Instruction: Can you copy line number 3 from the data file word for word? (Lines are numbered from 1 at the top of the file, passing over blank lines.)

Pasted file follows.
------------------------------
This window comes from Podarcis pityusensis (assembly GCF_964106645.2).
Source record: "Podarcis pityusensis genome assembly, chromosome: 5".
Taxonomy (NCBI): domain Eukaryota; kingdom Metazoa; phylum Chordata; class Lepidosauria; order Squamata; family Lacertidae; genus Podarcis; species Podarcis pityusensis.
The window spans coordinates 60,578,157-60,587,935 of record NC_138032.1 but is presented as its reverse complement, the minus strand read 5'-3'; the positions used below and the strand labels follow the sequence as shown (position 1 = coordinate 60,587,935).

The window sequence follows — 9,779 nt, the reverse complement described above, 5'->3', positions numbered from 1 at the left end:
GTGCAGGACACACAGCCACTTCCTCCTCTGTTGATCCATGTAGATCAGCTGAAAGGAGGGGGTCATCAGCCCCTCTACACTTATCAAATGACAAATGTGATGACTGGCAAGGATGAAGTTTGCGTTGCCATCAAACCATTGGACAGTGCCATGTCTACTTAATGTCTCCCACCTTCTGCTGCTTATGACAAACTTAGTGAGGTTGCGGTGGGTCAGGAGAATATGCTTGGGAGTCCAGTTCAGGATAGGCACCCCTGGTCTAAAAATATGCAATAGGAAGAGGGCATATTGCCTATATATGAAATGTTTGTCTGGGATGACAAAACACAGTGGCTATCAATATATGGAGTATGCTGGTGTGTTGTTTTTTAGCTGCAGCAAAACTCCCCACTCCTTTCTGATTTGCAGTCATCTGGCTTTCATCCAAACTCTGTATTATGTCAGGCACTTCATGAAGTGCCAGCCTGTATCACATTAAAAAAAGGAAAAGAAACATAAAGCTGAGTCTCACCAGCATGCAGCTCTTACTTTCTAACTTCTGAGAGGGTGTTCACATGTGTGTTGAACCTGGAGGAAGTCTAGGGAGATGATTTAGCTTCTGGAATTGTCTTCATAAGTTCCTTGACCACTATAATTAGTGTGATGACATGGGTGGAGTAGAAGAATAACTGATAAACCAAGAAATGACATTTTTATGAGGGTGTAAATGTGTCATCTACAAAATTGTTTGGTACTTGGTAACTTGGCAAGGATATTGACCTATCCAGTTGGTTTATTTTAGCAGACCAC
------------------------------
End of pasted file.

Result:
Taxonomy (NCBI): domain Eukaryota; kingdom Metazoa; phylum Chordata; class Lepidosauria; order Squamata; family Lacertidae; genus Podarcis; species Podarcis pityusensis.